Do You Know What to Say to the Suffering?

Recently, a lady in our church had some serious medical issues, and several of us were chatting about how we could best help her. Someone mentioned setting up a visitor schedule, and some concerns were raised about actually visiting our sick friend. One lady said, “Oh, I’m not sure I want to go over there. I’m afraid I might say the wrong thing, or that I just won’t know what to say.” Several of our friends agreed, and before I knew it, there were care calendars for childcare, meals, and cleaning, but only vague intentions expressed as far as visiting just to offer companionship.

Why are we so fearful of visiting those who are sick or struggling? Do we think that we have to have words that are brilliant? Do we think that, if we don’t say just the right thing, the person will not be helped, or that she will lose her faith? Well, I know of one great saint who had no worries about his speech. The apostle Paul, though He was full of wisdom and very skilled in speech, did not think that this was an important qualification for encouraging others.

And I, brethren, when I came to you, did not come with excellence of speech or of wisdom declaring to you the testimony of God. For I determined not to know anything among you except Jesus Christ and Him crucified. ~1 Corinthians 2:1-2

What if you didn’t know anything except Jesus Christ and Him crucified? Would that be enough to encourage a struggling sister? What if you just sat beside her and told her how much Jesus loves her, and that He will always do what is right? What if you put your arms around her and told her that you love her with the love of Christ, and that you represent Him right at that moment, as you support and encourage her? What if you read to her from the Scriptures about God’s mercy, love, and grace, and shared with her how those things have manifested themselves in your life?

I was with you in weakness, in fear, and in much trembling. And my speech and my preaching were not with persuasive words of human wisdom, but in demonstration of the Spirit and of power, that your faith should not be in the wisdom of men but in the power of God.

What if you shared with her about the times that God’s presence comforted you in your hour of weakness and fear? What if you just honestly told her how afraid you sometimes are, and how God comforts and encourages you? Together, you might actually see the demonstration of His Spirit and power as you both testify to one another of your fear and His comfort. More often than not, when I go to comfort a sister who is struggling with pain, fear or worry, I am encouraged too. But in those times, it is definitely not my wisdom that encourages us, but God’s power manifested in our fellowship.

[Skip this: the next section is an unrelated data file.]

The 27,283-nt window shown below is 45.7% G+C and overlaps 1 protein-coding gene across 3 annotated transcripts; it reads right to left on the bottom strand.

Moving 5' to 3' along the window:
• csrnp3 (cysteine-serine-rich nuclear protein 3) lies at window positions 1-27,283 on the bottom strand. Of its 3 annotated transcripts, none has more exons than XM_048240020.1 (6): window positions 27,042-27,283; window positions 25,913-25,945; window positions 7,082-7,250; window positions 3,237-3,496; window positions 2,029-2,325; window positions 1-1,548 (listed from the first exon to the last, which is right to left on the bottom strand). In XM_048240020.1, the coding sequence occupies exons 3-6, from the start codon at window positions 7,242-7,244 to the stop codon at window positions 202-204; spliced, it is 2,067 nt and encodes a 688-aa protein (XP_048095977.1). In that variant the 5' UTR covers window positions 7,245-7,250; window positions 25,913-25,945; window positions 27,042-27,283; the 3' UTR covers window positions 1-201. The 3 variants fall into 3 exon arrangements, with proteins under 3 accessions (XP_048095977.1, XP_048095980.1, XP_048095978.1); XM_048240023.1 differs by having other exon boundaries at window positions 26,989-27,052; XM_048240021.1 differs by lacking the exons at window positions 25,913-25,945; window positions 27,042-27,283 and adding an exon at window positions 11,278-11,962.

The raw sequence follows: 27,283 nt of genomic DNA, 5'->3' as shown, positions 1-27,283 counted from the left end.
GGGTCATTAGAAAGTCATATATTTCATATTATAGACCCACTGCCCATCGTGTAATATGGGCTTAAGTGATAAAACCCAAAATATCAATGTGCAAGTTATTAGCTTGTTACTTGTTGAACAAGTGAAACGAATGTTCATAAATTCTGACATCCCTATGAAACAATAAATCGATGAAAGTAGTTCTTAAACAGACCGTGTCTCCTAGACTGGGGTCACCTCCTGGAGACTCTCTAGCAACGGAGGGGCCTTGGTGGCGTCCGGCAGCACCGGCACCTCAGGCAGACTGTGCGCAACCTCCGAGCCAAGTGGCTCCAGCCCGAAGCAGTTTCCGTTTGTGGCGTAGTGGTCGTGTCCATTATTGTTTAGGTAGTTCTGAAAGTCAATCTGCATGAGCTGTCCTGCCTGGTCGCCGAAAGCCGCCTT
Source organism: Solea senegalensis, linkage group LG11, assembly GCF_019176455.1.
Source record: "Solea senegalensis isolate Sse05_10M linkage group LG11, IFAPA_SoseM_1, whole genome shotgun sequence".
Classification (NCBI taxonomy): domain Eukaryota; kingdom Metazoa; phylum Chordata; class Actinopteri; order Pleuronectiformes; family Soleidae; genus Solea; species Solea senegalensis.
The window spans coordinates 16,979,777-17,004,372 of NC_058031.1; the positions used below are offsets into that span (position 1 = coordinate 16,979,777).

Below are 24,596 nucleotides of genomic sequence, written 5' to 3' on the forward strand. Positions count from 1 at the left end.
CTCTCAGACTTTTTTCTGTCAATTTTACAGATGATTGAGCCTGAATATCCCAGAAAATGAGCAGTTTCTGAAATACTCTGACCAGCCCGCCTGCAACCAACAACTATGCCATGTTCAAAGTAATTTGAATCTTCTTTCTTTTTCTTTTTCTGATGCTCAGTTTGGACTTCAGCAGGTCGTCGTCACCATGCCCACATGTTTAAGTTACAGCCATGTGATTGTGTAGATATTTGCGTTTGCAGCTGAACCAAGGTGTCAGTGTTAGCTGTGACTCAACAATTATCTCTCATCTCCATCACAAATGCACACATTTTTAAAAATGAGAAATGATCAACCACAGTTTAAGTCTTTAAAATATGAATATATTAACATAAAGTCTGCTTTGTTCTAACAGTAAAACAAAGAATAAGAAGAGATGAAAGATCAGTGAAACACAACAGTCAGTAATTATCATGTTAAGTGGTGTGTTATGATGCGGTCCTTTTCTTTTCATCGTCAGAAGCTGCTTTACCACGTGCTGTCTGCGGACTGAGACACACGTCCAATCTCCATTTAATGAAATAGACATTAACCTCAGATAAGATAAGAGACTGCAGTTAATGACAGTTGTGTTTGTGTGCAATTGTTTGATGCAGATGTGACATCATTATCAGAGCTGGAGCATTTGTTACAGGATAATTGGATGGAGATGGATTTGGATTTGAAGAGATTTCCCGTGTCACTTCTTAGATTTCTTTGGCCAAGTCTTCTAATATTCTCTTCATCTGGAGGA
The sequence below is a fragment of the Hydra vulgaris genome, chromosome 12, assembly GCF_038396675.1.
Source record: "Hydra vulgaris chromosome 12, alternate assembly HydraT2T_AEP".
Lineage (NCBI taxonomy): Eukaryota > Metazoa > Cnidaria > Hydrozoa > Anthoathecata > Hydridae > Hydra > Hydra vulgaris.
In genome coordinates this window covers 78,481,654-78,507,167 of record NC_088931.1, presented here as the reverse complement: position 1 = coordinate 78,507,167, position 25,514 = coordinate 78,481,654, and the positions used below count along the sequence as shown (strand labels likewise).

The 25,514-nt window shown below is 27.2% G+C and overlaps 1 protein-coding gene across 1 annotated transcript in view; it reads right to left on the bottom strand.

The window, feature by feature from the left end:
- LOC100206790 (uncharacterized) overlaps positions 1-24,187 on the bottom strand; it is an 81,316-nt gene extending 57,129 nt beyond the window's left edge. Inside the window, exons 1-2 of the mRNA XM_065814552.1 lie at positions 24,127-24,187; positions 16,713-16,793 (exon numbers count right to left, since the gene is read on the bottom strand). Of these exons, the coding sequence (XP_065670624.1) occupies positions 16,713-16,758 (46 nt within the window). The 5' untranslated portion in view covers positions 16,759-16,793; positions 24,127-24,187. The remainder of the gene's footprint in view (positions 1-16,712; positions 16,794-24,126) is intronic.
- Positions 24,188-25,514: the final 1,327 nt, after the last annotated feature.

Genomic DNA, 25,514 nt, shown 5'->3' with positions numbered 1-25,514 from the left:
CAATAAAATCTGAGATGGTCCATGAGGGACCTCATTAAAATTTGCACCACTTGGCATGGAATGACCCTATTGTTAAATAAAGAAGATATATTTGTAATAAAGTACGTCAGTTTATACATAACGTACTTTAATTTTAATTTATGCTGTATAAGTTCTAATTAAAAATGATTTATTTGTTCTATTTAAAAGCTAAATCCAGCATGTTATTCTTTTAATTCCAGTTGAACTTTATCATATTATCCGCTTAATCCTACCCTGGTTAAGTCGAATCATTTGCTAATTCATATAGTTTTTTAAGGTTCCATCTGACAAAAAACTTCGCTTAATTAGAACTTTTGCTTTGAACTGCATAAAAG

Quiet Presence

Then again, sometimes it is better to say nothing at all. Being quietly present was about the only thing that Job’s friends did right. In Job 2:11-13, they sat with him for seven days without speaking a word. They would have done well to continue that pattern! Years ago, my infant son was hospitalized and my husband was away on a deployment. I was terrified and very much alone. Several people came to see me. Some brought snacks, books, and flowers, and that was sweet. But the one I remember the most was a lady that I didn’t even know very well. She didn’t ask a lot of questions about my son’s illness, or even really inquire much about how I was doing. She simply sat with me quietly. I felt a great sense of peace as this new friend sat with me by my sick baby’s crib. No pressure to make small talk or discuss test results. Just a simple, quiet presence that meant I was not alone. Before she left, she prayed with me for my baby’s health and my strength, and I remember hoping that I could be such a comfort to someone one day.

Sometimes, the more we say, the less we encourage–especially when someone is suffering a terrible grief. Sometimes, there is no right thing to say. But that doesn’t mean that we should not be present. Our suffering sisters need to know that they are not alone in their trouble, grief, or pain. While they may know intellectually that the Spirit of Christ is with them, sometimes they need a human being to translate that Spirit to their hearts.

We are the hands and feet of Jesus to one another, that’s for sure, and we do need to provide for practical needs like meals, childcare, and cleaning. But besides hands and feet for doing, we also have hearts and souls for being. We can be near to our suffering sisters in their time of trial, and offer that quiet presence that makes no demands. We can listen if they want to talk, and encourage them just by hearing their heart. We can pray for and with them, and help them to remember where their true hope is, no matter what has befallen them in this life. This is bearing one another’s burdens. This is the love of Christ.

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